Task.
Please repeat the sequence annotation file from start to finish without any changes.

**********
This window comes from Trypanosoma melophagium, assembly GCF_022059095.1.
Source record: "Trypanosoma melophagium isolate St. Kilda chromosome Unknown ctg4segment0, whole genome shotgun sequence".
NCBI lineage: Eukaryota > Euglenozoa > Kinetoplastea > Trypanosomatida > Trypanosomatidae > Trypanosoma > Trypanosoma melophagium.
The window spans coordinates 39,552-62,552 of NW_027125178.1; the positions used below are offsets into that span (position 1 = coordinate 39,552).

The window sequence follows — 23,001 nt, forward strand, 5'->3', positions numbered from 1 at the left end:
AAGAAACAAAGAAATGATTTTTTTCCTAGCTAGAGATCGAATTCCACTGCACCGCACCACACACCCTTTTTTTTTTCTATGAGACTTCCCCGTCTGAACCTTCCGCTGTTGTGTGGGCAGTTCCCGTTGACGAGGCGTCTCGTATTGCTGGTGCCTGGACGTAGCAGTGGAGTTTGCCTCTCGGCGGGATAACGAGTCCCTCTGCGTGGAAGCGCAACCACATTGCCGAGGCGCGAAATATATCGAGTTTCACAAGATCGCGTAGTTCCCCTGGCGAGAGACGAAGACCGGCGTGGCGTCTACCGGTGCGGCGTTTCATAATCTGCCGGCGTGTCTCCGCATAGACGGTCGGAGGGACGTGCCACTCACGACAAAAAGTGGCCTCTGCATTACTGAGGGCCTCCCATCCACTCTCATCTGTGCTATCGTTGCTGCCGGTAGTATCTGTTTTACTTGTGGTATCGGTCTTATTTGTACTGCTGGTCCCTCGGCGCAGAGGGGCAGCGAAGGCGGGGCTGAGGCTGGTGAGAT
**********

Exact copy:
This window comes from Trypanosoma melophagium, assembly GCF_022059095.1.
Source record: "Trypanosoma melophagium isolate St. Kilda chromosome Unknown ctg4segment0, whole genome shotgun sequence".
NCBI lineage: Eukaryota > Euglenozoa > Kinetoplastea > Trypanosomatida > Trypanosomatidae > Trypanosoma > Trypanosoma melophagium.
The window spans coordinates 39,552-62,552 of NW_027125178.1; the positions used below are offsets into that span (position 1 = coordinate 39,552).

The window sequence follows — 23,001 nt, forward strand, 5'->3', positions numbered from 1 at the left end:
AAGAAACAAAGAAATGATTTTTTTCCTAGCTAGAGATCGAATTCCACTGCACCGCACCACACACCCTTTTTTTTTTCTATGAGACTTCCCCGTCTGAACCTTCCGCTGTTGTGTGGGCAGTTCCCGTTGACGAGGCGTCTCGTATTGCTGGTGCCTGGACGTAGCAGTGGAGTTTGCCTCTCGGCGGGATAACGAGTCCCTCTGCGTGGAAGCGCAACCACATTGCCGAGGCGCGAAATATATCGAGTTTCACAAGATCGCGTAGTTCCCCTGGCGAGAGACGAAGACCGGCGTGGCGTCTACCGGTGCGGCGTTTCATAATCTGCCGGCGTGTCTCCGCATAGACGGTCGGAGGGACGTGCCACTCACGACAAAAAGTGGCCTCTGCATTACTGAGGGCCTCCCATCCACTCTCATCTGTGCTATCGTTGCTGCCGGTAGTATCTGTTTTACTTGTGGTATCGGTCTTATTTGTACTGCTGGTCCCTCGGCGCAGAGGGGCAGCGAAGGCGGGGCTGAGGCTGGTGAGAT